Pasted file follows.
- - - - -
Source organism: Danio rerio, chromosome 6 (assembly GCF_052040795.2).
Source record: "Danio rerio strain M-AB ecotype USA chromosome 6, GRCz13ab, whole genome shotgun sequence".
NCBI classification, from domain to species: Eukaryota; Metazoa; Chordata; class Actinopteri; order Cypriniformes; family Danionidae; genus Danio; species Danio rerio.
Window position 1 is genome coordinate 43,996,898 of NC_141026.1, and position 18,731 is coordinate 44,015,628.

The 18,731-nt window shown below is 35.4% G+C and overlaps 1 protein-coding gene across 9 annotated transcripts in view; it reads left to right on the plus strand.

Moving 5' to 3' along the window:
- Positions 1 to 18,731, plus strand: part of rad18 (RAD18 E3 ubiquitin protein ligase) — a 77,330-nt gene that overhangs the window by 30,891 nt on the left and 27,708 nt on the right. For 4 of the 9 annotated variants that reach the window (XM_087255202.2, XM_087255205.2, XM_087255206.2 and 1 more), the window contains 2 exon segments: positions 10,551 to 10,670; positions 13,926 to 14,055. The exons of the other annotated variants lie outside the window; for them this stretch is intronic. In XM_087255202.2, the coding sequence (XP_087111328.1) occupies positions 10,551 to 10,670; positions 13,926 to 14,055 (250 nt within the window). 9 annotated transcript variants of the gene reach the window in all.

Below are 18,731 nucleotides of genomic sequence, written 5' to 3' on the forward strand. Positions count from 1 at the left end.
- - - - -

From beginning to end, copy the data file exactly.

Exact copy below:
Source organism: Danio rerio, chromosome 6 (assembly GCF_052040795.2).
Source record: "Danio rerio strain M-AB ecotype USA chromosome 6, GRCz13ab, whole genome shotgun sequence".
NCBI classification, from domain to species: Eukaryota; Metazoa; Chordata; class Actinopteri; order Cypriniformes; family Danionidae; genus Danio; species Danio rerio.
Window position 1 is genome coordinate 43,996,898 of NC_141026.1, and position 18,731 is coordinate 44,015,628.

The 18,731-nt window shown below is 35.4% G+C and overlaps 1 protein-coding gene across 9 annotated transcripts in view; it reads left to right on the plus strand.

Moving 5' to 3' along the window:
- Positions 1 to 18,731, plus strand: part of rad18 (RAD18 E3 ubiquitin protein ligase) — a 77,330-nt gene that overhangs the window by 30,891 nt on the left and 27,708 nt on the right. For 4 of the 9 annotated variants that reach the window (XM_087255202.2, XM_087255205.2, XM_087255206.2 and 1 more), the window contains 2 exon segments: positions 10,551 to 10,670; positions 13,926 to 14,055. The exons of the other annotated variants lie outside the window; for them this stretch is intronic. In XM_087255202.2, the coding sequence (XP_087111328.1) occupies positions 10,551 to 10,670; positions 13,926 to 14,055 (250 nt within the window). 9 annotated transcript variants of the gene reach the window in all.

Below are 18,731 nucleotides of genomic sequence, written 5' to 3' on the forward strand. Positions count from 1 at the left end.